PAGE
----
Review: Android 5.0 Lollipop
Lollipop's lock screen is a simplistic place, but offers lots of room for customization. You control whether or not there's an actual lock, what notifications are visible, and what your phone does at rest.
When you first wake the device you'll see three icons floating at the bottom of the screen: phone, unlock, camera. You can swipe up anywhere on the screen to unlock it; swipe to the right anywhere on the screen to launch the phone; or swipe to the left anywhere on the screen to launch the camera. Lock screen widgets appear to have been nixed, but the Daydream tool is still available. Daydream lets you choose what the screen does when the device is plugged in and charging, such as show the clock, photos, Flipboard content, and so on.
Lollipop offers a number of different locking tools. You can still choose a PIN code, a password, or a swipe pattern. You can use your face, though I found this hard to train. You may also use a "trusted device." A trusted device is a Bluetooth accessory, such as a smartwatch. I like to use a pattern to lock my Android phones. When I'm wearing my smartwatch, though, the phone will recognize the wearable and skip the lock screen. It assumes that because a trusted device is nearby, it is safe to unlock the phone because it's probably the owner. I like this option very much, and found it to work well. As soon as I disconnected the smartwatch from the phone, the phone required my swipe pattern before unlocking.
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A redesigned Quick Settings panel is also available from lock screen. From there, you can easily adjust screen brightness or toggle on/off the radios.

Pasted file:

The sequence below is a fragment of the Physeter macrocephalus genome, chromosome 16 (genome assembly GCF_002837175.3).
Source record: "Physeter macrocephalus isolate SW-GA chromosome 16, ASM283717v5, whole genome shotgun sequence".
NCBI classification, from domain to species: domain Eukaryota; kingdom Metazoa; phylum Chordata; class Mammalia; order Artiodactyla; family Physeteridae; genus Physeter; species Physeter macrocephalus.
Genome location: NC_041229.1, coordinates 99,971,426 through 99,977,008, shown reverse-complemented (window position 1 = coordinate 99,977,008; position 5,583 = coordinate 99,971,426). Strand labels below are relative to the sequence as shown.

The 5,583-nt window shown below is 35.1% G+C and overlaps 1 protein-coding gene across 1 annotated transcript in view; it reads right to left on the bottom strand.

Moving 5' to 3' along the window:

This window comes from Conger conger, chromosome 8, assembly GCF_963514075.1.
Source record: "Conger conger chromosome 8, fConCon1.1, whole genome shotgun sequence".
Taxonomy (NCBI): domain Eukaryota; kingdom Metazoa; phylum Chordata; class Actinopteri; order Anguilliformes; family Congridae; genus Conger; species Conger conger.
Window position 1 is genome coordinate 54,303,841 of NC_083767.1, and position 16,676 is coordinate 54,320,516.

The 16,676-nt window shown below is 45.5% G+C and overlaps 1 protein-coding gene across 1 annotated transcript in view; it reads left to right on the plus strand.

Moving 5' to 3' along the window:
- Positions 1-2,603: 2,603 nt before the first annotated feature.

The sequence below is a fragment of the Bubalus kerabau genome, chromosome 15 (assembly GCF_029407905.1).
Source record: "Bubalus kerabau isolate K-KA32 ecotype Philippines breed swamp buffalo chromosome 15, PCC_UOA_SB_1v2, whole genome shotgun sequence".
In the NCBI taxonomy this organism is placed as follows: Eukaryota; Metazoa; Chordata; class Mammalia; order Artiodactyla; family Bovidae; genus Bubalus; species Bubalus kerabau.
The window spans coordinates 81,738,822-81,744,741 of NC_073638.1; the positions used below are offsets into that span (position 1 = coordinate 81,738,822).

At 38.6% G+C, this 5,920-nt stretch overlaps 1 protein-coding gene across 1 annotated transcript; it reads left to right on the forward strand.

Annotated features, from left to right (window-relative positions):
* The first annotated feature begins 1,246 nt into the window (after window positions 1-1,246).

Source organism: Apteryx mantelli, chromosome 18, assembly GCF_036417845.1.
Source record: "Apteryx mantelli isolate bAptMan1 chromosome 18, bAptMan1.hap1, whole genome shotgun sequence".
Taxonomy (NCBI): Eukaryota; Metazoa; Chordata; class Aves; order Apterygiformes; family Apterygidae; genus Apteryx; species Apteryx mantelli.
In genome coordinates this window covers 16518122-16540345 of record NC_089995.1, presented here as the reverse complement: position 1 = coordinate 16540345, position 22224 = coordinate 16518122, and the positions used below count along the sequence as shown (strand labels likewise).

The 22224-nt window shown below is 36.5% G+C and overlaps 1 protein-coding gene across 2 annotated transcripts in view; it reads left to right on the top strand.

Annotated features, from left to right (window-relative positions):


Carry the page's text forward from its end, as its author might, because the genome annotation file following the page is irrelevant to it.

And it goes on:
I would say the Android and iOS lock screens are about on par. Android's one advantage is the ability to go straight to the phone thanks to a shortcut. Other than that. they offer similar sets of tools. Both Android and iOS are slightly ahead of Windows Phone in this regard, though Windows Phone 8.1 definitely made some progress on this front.
The home screen panels are one area where Android has remained mostly unchanged, and that's a good thing. One of Android's core strengths is the flexibility of the home screens.
By default, the system creates three home screen panels. As always, they slide left and right. You can drop pretty much anything you want on the home screens, such as apps, folders, contacts, and widgets. Lollipop will create more screens as you add more content. Press-and-hold on any of the home screen panels to bring up the home screen editing tool. This allows you to switch wallpapers, add widgets, or jump to the full settings screen.
All of the screens maintain a dock at the bottom. The dock holds up to five shortcuts; one of them must be to the main app menu.
Speaking of the app menu, Lollipop offers the most basic rendition of the app menu I've seen from Google. It's a simple, alphabetical grid. There are no links to the Play Store, no list views, no rearranging the apps. You can group them into folders, but you can't even hide the apps that you're not interested in, at least not on our test device.
The app menu is one aspect of Lollipop where I dislike the design changes. In Android 4.x, the apps floated over your home screen wallpaper. Now, they all appear on a flat white screen. If you ask me, Lollipop loses a little bit of the dramatic flair the app menu had in Android 4.x. On the plus side, it's easier to see the apps, which now stand out from the background.
Android definitely offers the most flexible home screens of the three major smartphone platforms. I'd put Windows Phone 8.1 in second place, thanks to the resizeable Live Tiles, support for three columns, and transparent tiles. iOS has the least flexible home screens, thanks to its rigid design.
Notifications have generally been solid on Android devices. In Lollipop, they are supercharged and now closely resemble those of Apple's iOS platform. I haven't yet decided if that's a good thing or a bad thing.
On the lock screen, the default behavior in Lollipop is for all notifications to pop up as an alert. Multiple alerts can rest on the home screen at a time. If you want to act on a notification, double tap the alert to open the app. This applies to SMS messages, emails, missed calls, and so on. The alerts can contain the message contents and/or contact name, but these details can be hidden for privacy. For example, the alert box can show you that you received an SMS from Sally Smith and she said, "Hey, where RU?" or the alert box can simply say "New SMS messages." You can choose to turn off the lock screen alerts.